Several factors affect the intestinal absorption of molecules, such as lipophilicity, ionization degree and molecular size. It has been shown that dissociation of alcoholic groups found in diosmin molecule occurs at alkaline pH conditions. In particular, Serra et al. [15] showed an inflexion point in the ionization curves of diosmin, corresponding to an ionization constant (pKa) of 10. For the aglycone (diosmetin), the pKa was 6 and 8 resulting in a better permeation across the cell membrane. No transport across the Caco-2 cell layer was detected for glycosylated flavonoid (diosmin). These results agree with data published by Fraeg et al. [16] showing that diosmin is completely dissociated at high pH value. Moreover, it appears that in such conditions, the crude diosmin did not pass the intestinal barrier in an ex vivo model of a non-everted rat gut sac. Whilst a diosmin nanosuspension formulated with stabilizers showed good permeability, likely due to the nano-dimension of diosmin. Unless in the presence of high pH, solubility of diosmin is poor. According to the tested formulation results, it is highly likely that the buffering agent used in µSmin® Plus might exert the double action of sustaining the enzymatic reaction, which occurs naturally in the gut at slightly alkaline conditions, and at the same time preventing a dramatic increase in the intestinal pH, inducing the ionization of diosmetin [15].
Literature suggests that diosmin is a compound scarcely absorbed after oral administration. This affects the consistency of pharmacokinetic parameters, including its bioavailability, confirmed in the current reference product study, containing unformulated micronized diosmin. In order to achieve optimal absorption, the pre-systemic enzymatic hydrolysis releasing diosmetin and the systemic esterification of diosmetin, should be kept constant. Whereas the rate of enteral absorption of the aglycone should be increased by a promotor of epithelial permeability. Our hypothesis to ameliorate the enteral absorption of diosmin metabolic moiety was to allow an increase of diosmin biotrasformation to diosmetin in the gut, causing more relevant plasmatic concentrations in the systemic circulation. The fact that the administration of the formulated diosmin resulted in a significantly shorter time to peak plasma concentration, compared to standard diosmin, supports our hypothesis. Perhaps, this could also be explained by the dissolution efficiency of the formulated diosmin due to the granulation process of using the fluid bed. This is consistent with results of Takahashi et al. [17] indicating the dissolution rate of nimodipine and spironolactone tablets improved after bed fluid granulation.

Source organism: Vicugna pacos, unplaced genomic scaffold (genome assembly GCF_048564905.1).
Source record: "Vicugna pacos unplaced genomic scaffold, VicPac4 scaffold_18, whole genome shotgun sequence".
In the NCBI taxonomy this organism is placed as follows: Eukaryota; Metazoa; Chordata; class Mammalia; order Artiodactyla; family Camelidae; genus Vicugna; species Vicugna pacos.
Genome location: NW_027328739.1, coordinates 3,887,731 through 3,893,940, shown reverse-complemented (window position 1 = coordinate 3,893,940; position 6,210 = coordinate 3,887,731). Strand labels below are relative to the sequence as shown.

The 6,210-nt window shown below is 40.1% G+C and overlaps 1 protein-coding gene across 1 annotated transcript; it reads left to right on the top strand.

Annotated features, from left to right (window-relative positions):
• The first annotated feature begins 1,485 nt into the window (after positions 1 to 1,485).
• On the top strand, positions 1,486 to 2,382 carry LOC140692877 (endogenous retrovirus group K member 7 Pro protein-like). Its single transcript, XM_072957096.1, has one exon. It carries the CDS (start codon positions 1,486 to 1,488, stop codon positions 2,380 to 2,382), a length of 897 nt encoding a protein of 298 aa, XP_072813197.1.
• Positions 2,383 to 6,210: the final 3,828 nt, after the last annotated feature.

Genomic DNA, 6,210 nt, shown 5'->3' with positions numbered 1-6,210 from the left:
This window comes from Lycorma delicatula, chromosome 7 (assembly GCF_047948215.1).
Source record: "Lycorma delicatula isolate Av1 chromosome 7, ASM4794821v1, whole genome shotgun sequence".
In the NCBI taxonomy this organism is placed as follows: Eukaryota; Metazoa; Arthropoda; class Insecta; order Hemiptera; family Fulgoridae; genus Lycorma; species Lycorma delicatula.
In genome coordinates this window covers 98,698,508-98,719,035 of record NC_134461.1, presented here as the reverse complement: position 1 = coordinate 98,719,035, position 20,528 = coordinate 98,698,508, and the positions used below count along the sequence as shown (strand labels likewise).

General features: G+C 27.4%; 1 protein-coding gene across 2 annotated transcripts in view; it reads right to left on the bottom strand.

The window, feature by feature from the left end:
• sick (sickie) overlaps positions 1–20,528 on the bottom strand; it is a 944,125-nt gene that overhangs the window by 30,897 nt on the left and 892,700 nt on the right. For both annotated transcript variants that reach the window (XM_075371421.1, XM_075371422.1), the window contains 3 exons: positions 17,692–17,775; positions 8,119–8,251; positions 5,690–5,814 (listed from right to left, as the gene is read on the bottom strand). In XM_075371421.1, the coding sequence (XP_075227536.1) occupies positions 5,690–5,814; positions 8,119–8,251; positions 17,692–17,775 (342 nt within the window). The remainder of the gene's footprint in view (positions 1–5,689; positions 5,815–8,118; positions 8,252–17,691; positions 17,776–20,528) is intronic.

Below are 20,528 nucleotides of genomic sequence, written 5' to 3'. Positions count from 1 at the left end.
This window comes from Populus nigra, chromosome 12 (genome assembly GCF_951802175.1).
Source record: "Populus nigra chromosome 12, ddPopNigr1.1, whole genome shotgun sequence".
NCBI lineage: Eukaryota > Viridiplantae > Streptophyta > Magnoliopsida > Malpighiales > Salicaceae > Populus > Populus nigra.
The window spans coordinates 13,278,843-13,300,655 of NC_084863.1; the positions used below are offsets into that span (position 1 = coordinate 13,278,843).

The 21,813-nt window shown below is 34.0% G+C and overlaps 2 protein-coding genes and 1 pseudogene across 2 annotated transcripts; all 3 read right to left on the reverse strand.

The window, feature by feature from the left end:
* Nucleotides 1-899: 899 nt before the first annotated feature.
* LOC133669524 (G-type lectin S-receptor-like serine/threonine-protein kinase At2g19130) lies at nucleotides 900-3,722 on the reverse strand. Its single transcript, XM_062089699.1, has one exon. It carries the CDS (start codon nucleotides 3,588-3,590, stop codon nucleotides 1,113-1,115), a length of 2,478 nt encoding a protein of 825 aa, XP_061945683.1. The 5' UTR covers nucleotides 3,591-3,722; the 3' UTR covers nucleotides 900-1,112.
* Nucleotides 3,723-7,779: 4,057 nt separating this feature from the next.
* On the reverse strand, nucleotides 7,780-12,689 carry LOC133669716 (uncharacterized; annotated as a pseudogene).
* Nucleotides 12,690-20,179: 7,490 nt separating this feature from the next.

The present crossover clinical study in healthy volunteers showed at least 9-fold higher systemic absorption over the reference product. Differences in Cmax and AUC0-t between formulated diosmin and unformulated diosmin were statistically significant. These agree with our previously published [18] results that confirmed a higher relative bioavailability of µSmin® Plus vs. micronized diosmin (i.e., 4-fold), after oral administration of formulated diosmin in rats.
Limited investigation over the years has been done into the improvement of the bioavailability of diosmin. Among them, the micronization technique has been found to be the most effective way to increase the solubility/bioavailability of poorly soluble compounds, such as flavonoids. However, the outcomes of this study indicate that different methods, such as those that favor the bioconversion of diosmin to its aglycone form, are a better way to achieve higher plasma concentration of diosmetin. These potentially increase the clinically efficacy of oral diosmin.